Tuesday, October 08, 2002
'Blessings' found in the storytelling
By Ann Hicks firstname.lastname@example.org
The Cincinnati Enquirer
Reading Anna Quindlen is always a pleasure. Her characters are rich and deep, her descriptions clear and vivid.
The author of Black and Blue and One True Thing - and a 1992 Pulitizer Prize winner for her New York Times columns -is a masterful storyteller. Her new novel, Blessings, is bound to be another best seller.
The story is set in the present in a small ficticious town about a half day's drive from New York City. It begins one June night as a teenage couple slowly drives up a gravel road toward a sprawling country house. We can picture the darkness and feel the tension.
Moonlight makes black shadows of the trees on the lawn. Deer nibbling grass stop to watch the car pass a small sign that simply says Blessings.
We don't learn the couple's names. We know only that the boy drives up to the idyllic-looking house, gets out of the car and leaves a box on the garage steps.
Skip Cuddy, the caretaker, finds the box in the morning. Inside the box, is a newborn, a girl. She is breathing.
Skip recently spent 10 months in the county jail for driving the get-away car in a Quik-Stop robbery. He's had this job for a month, and he likes it. Could finding this child get him into trouble? Is it a parole violation? What did he know about caring for a newborn anyway? Well, that one was easy: not much.
Lydia Blessings is the last of the Blessings and the sole resident of the big house. An 80-year-old, self-centered penny pincher, she believes the name Blessing opens any door. She met Skip in the Wal-Mart parking lot when her old Cadillac died. His smile reminded her of her late brother Sunny.
Of course, Skip can't keep the baby a secret for long. Strangely, the seemingly straight-laced Lydia welcomes the girl into her life.
Skip's care of the baby he calls Faith is touching. Gently and patiently - and Faith does try his patience - he tends to her needs. He frets over whether she should sleep on her tummy, side or back. He gets more attached to her with every smile and wave of her tiny fist.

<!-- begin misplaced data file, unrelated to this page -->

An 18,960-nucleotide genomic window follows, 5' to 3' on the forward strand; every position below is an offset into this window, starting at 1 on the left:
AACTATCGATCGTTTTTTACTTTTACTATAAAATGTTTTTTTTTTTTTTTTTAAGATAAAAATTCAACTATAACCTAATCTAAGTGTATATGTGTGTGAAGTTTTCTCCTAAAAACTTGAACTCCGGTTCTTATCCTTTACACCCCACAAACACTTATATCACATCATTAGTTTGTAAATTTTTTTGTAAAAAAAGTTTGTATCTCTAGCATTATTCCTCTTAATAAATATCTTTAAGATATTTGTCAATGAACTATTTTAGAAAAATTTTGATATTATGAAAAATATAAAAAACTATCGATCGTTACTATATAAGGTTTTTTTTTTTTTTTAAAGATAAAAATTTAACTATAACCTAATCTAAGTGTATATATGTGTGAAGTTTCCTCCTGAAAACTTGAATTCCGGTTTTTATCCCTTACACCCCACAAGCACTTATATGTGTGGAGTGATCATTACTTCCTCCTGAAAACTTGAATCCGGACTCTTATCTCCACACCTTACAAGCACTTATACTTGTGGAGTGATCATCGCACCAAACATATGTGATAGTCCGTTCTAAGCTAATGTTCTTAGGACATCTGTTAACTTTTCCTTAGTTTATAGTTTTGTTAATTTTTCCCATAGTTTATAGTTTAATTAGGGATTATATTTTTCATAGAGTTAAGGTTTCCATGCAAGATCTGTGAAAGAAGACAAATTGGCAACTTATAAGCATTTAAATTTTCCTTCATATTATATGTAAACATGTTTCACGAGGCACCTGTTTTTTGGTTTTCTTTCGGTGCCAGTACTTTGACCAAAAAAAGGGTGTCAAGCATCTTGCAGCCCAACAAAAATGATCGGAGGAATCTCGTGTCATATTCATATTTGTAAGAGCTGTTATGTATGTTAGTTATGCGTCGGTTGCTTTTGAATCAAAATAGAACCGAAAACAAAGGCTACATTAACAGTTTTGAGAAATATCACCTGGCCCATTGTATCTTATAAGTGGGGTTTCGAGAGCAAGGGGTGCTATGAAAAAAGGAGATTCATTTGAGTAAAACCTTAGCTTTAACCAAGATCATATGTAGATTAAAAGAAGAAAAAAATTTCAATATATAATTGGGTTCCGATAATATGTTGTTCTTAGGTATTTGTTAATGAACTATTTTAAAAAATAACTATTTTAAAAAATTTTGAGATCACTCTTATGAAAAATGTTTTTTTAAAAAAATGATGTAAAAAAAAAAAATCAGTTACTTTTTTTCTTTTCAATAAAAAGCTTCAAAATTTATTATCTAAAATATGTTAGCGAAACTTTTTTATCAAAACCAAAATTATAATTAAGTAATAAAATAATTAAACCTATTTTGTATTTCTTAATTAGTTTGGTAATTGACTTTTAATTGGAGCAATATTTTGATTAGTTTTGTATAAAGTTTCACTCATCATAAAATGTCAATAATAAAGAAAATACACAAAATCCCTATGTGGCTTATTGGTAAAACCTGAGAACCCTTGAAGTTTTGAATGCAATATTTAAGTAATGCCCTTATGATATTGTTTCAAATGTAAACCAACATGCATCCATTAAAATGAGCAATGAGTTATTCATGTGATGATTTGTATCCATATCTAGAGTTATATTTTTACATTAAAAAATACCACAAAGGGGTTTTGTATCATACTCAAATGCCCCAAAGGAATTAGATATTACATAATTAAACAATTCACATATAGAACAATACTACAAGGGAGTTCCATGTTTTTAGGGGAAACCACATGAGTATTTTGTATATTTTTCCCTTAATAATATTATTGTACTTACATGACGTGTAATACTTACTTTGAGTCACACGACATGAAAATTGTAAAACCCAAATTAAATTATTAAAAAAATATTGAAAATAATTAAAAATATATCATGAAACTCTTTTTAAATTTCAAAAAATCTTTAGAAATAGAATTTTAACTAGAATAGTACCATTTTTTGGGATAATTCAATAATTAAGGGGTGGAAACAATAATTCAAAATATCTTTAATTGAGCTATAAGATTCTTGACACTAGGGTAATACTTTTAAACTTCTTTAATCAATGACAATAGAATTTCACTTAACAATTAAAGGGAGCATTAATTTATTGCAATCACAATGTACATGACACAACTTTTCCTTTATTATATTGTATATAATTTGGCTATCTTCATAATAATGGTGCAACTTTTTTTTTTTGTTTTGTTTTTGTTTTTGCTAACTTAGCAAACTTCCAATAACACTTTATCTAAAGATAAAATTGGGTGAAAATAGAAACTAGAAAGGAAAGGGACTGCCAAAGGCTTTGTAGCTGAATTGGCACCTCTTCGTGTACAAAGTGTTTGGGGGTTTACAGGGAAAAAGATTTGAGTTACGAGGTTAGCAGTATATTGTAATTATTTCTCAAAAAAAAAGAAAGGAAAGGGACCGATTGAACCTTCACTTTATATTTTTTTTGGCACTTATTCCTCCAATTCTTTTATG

There's plenty more to the story as the author weaves in a handful of characters: Nadine, the Korean-born housekeeper; Nadine's daughter, Jennifer; Lydia's daughter, Meredith; and Skip's troublemaking bar buddies.
We learn about Lydia's life with her parents, brother and her husband Benny.
We discover her secrets and indiscretions, and how she came to call Blessings home. We come to know about Skip's sorry life, too.
Blessings is a quick, easy read. The story, written in narrative form, clips along at a swift pace, despite the back and forth between characters, and present and past.
But it is the author's attention to detail that makes her work such a pleasure to read. Take, for example, Lydia's memory of the arrival, many years before, of the ecru-colored note cards her mother mailed to her at Blessings:
It had been a winter day, snow thick upon the roof and trees, and in the silence broken only by the sound of logs spitting sap from the living room fireplace Lydia had looked at the cards and understood then, as surely as if they were legal documents. Her mother had decided that Lydia was to live in exile at Blessings, never again to sleep lulled by the sounds of cars struggling by in the morass of the streets of the East Side of Manhattan.
Ms. Quindlen's storytelling skills are superb as well. Because we readers suspect the situation with Faith can't last forever (although Skip dares to dream it will), it's hard to put this book down. Sure enough, four months after Faith's arrival, life at Blessings takes another sudden turn.ReviewBlessings
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